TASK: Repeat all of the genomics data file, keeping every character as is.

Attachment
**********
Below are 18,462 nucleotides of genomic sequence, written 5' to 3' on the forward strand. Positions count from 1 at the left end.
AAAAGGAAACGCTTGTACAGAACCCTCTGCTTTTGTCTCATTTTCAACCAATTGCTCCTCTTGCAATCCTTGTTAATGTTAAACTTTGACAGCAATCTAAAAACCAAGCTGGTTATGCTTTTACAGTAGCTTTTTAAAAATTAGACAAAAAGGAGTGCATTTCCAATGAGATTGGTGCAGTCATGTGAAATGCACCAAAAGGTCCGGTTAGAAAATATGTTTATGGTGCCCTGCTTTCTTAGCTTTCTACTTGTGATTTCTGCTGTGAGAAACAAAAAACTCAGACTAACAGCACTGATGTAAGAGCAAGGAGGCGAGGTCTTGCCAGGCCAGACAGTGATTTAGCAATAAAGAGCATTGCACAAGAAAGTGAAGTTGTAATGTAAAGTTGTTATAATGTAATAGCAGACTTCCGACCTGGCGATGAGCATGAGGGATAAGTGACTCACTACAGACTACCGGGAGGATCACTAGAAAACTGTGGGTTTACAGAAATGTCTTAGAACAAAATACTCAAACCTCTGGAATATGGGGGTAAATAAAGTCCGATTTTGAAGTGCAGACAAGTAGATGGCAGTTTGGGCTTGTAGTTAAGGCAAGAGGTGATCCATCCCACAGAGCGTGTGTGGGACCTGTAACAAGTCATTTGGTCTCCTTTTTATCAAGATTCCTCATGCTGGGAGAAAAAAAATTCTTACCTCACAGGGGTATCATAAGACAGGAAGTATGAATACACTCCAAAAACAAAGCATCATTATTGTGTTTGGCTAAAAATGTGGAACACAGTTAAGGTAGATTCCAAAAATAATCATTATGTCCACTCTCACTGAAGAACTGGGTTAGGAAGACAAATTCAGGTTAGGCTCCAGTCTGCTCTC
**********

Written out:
Below are 18,462 nucleotides of genomic sequence, written 5' to 3' on the forward strand. Positions count from 1 at the left end.
AAAAGGAAACGCTTGTACAGAACCCTCTGCTTTTGTCTCATTTTCAACCAATTGCTCCTCTTGCAATCCTTGTTAATGTTAAACTTTGACAGCAATCTAAAAACCAAGCTGGTTATGCTTTTACAGTAGCTTTTTAAAAATTAGACAAAAAGGAGTGCATTTCCAATGAGATTGGTGCAGTCATGTGAAATGCACCAAAAGGTCCGGTTAGAAAATATGTTTATGGTGCCCTGCTTTCTTAGCTTTCTACTTGTGATTTCTGCTGTGAGAAACAAAAAACTCAGACTAACAGCACTGATGTAAGAGCAAGGAGGCGAGGTCTTGCCAGGCCAGACAGTGATTTAGCAATAAAGAGCATTGCACAAGAAAGTGAAGTTGTAATGTAAAGTTGTTATAATGTAATAGCAGACTTCCGACCTGGCGATGAGCATGAGGGATAAGTGACTCACTACAGACTACCGGGAGGATCACTAGAAAACTGTGGGTTTACAGAAATGTCTTAGAACAAAATACTCAAACCTCTGGAATATGGGGGTAAATAAAGTCCGATTTTGAAGTGCAGACAAGTAGATGGCAGTTTGGGCTTGTAGTTAAGGCAAGAGGTGATCCATCCCACAGAGCGTGTGTGGGACCTGTAACAAGTCATTTGGTCTCCTTTTTATCAAGATTCCTCATGCTGGGAGAAAAAAAATTCTTACCTCACAGGGGTATCATAAGACAGGAAGTATGAATACACTCCAAAAACAAAGCATCATTATTGTGTTTGGCTAAAAATGTGGAACACAGTTAAGGTAGATTCCAAAAATAATCATTATGTCCACTCTCACTGAAGAACTGGGTTAGGAAGACAAATTCAGGTTAGGCTCCAGTCTGCTCTC